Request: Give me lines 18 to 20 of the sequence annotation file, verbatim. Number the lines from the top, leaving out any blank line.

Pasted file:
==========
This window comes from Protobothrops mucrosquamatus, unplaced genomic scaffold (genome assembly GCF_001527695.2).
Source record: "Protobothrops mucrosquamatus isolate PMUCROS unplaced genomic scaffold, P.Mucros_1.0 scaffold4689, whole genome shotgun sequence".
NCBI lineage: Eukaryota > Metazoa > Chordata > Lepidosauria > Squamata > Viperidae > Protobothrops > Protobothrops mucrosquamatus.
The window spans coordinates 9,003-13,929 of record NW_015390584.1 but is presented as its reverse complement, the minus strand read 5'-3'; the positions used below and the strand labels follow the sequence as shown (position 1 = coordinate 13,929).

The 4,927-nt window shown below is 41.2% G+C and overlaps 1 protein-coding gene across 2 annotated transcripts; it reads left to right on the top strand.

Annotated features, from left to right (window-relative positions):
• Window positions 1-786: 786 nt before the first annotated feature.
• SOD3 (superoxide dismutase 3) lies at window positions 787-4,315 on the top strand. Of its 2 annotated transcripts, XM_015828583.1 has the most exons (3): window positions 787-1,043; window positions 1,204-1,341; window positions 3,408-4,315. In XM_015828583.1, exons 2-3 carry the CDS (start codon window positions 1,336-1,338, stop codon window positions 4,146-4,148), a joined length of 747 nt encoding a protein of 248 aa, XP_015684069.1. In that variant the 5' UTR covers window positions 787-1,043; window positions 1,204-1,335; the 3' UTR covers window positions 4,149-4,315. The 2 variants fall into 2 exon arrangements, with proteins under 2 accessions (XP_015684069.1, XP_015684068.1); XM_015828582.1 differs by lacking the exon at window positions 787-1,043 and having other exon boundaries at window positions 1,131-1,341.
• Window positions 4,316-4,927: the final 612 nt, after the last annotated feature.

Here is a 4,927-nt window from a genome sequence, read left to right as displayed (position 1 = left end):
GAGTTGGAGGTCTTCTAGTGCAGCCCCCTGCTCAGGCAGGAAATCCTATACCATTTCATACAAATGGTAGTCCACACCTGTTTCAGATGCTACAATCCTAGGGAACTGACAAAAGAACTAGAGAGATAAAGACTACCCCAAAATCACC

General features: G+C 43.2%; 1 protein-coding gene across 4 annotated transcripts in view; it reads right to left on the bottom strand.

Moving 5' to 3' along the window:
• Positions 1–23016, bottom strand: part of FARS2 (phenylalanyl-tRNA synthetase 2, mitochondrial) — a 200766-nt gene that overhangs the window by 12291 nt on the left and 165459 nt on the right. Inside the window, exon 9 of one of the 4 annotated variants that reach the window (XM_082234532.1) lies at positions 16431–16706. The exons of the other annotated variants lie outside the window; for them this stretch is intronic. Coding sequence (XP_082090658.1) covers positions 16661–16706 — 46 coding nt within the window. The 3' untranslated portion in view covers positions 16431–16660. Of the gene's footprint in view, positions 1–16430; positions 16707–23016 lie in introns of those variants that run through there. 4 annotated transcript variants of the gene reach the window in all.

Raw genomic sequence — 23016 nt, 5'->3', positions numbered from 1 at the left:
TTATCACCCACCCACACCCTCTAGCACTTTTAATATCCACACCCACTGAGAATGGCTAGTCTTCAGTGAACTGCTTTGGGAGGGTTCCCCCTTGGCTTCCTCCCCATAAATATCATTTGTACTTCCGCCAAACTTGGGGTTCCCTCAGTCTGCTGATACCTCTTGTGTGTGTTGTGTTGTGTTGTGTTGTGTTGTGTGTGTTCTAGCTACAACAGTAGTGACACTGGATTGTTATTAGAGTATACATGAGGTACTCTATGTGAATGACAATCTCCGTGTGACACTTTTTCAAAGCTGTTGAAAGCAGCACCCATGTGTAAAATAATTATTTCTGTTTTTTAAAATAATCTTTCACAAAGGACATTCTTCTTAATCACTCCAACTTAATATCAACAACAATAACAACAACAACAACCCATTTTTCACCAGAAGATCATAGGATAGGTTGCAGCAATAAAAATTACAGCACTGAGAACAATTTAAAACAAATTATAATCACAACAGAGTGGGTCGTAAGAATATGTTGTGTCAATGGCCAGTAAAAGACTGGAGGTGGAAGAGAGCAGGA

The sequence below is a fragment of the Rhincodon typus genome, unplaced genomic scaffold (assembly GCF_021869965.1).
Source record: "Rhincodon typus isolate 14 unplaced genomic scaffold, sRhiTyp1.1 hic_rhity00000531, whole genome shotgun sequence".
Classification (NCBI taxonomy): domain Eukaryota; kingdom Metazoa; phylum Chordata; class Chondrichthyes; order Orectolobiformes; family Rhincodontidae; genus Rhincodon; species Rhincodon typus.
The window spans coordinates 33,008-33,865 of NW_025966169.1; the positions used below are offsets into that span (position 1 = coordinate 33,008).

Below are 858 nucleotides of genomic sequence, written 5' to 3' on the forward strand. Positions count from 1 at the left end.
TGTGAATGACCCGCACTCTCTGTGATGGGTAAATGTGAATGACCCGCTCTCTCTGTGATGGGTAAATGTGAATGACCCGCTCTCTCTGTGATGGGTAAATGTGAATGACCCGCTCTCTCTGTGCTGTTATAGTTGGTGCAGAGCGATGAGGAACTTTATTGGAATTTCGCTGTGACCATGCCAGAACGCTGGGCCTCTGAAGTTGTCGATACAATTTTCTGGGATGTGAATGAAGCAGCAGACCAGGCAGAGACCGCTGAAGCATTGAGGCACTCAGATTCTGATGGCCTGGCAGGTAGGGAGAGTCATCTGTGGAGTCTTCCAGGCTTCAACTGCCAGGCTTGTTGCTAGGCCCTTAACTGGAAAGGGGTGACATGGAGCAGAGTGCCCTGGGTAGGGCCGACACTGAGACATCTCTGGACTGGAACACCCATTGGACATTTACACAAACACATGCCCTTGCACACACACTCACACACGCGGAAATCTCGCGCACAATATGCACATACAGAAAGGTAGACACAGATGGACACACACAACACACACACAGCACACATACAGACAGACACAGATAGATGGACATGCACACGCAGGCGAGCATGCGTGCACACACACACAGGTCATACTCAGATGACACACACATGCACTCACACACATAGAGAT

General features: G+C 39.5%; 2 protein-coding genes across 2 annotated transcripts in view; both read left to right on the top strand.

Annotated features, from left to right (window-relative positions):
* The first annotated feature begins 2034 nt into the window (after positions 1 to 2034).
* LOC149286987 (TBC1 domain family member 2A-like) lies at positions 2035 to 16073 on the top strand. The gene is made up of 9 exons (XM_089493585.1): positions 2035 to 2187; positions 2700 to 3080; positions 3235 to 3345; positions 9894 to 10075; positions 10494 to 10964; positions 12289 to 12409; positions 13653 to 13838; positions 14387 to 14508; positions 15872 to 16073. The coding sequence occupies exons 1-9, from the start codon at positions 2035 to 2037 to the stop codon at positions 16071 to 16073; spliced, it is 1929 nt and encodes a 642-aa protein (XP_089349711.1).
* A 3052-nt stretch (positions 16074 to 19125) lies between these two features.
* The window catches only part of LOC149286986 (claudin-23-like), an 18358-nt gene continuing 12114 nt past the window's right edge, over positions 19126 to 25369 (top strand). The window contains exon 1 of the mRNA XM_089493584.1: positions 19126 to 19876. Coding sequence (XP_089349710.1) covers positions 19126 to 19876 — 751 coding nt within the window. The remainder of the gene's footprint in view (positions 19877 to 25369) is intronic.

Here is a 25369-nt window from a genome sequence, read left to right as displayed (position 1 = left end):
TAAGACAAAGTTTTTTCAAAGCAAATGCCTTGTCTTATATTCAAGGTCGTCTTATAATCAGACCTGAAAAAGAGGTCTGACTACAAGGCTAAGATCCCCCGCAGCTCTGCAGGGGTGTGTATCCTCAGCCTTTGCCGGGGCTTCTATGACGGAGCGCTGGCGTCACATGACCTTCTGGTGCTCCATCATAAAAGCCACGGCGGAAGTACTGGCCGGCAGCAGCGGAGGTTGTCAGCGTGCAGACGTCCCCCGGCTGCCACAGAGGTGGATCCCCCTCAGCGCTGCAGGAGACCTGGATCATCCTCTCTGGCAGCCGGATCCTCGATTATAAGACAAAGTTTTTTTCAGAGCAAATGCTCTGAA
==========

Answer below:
Source record: "Rhincodon typus isolate 14 unplaced genomic scaffold, sRhiTyp1.1 hic_rhity00000531, whole genome shotgun sequence".
Classification (NCBI taxonomy): domain Eukaryota; kingdom Metazoa; phylum Chordata; class Chondrichthyes; order Orectolobiformes; family Rhincodontidae; genus Rhincodon; species Rhincodon typus.
The window spans coordinates 33,008-33,865 of NW_025966169.1; the positions used below are offsets into that span (position 1 = coordinate 33,008).